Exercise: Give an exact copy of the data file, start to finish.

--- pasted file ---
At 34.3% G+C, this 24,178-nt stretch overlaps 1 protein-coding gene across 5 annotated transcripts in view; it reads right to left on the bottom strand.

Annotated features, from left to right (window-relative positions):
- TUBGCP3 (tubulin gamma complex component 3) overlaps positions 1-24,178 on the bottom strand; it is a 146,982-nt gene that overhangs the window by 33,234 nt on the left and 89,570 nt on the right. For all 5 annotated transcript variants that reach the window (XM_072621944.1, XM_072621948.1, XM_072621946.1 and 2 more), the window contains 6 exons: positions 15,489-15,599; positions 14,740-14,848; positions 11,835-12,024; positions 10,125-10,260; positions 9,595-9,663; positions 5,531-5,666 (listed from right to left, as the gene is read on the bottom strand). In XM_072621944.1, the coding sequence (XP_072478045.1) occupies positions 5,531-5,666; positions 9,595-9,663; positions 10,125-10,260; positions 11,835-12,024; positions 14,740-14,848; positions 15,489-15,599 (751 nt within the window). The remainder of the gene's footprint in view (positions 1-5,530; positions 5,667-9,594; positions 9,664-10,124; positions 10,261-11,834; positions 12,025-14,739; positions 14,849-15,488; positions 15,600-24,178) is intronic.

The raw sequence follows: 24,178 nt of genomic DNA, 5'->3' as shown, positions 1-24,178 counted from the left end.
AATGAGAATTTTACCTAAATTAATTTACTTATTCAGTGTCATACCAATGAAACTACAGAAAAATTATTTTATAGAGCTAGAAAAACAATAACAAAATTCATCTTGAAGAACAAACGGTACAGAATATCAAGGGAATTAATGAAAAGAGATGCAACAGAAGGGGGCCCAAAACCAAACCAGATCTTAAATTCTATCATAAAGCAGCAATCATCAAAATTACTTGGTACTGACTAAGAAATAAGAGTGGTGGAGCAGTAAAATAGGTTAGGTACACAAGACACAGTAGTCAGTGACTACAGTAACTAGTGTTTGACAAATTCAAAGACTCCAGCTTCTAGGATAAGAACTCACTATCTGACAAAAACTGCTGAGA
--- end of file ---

At 34.3% G+C, this 24,178-nt stretch overlaps 1 protein-coding gene across 5 annotated transcripts in view; it reads right to left on the bottom strand.

Annotated features, from left to right (window-relative positions):
- TUBGCP3 (tubulin gamma complex component 3) overlaps positions 1-24,178 on the bottom strand; it is a 146,982-nt gene that overhangs the window by 33,234 nt on the left and 89,570 nt on the right. For all 5 annotated transcript variants that reach the window (XM_072621944.1, XM_072621948.1, XM_072621946.1 and 2 more), the window contains 6 exons: positions 15,489-15,599; positions 14,740-14,848; positions 11,835-12,024; positions 10,125-10,260; positions 9,595-9,663; positions 5,531-5,666 (listed from right to left, as the gene is read on the bottom strand). In XM_072621944.1, the coding sequence (XP_072478045.1) occupies positions 5,531-5,666; positions 9,595-9,663; positions 10,125-10,260; positions 11,835-12,024; positions 14,740-14,848; positions 15,489-15,599 (751 nt within the window). The remainder of the gene's footprint in view (positions 1-5,530; positions 5,667-9,594; positions 9,664-10,124; positions 10,261-11,834; positions 12,025-14,739; positions 14,849-15,488; positions 15,600-24,178) is intronic.

The raw sequence follows: 24,178 nt of genomic DNA, 5'->3' as shown, positions 1-24,178 counted from the left end.
AATGAGAATTTTACCTAAATTAATTTACTTATTCAGTGTCATACCAATGAAACTACAGAAAAATTATTTTATAGAGCTAGAAAAACAATAACAAAATTCATCTTGAAGAACAAACGGTACAGAATATCAAGGGAATTAATGAAAAGAGATGCAACAGAAGGGGGCCCAAAACCAAACCAGATCTTAAATTCTATCATAAAGCAGCAATCATCAAAATTACTTGGTACTGACTAAGAAATAAGAGTGGTGGAGCAGTAAAATAGGTTAGGTACACAAGACACAGTAGTCAGTGACTACAGTAACTAGTGTTTGACAAATTCAAAGACTCCAGCTTCTAGGATAAGAACTCACTATCTGACAAAAACTGCTGAGA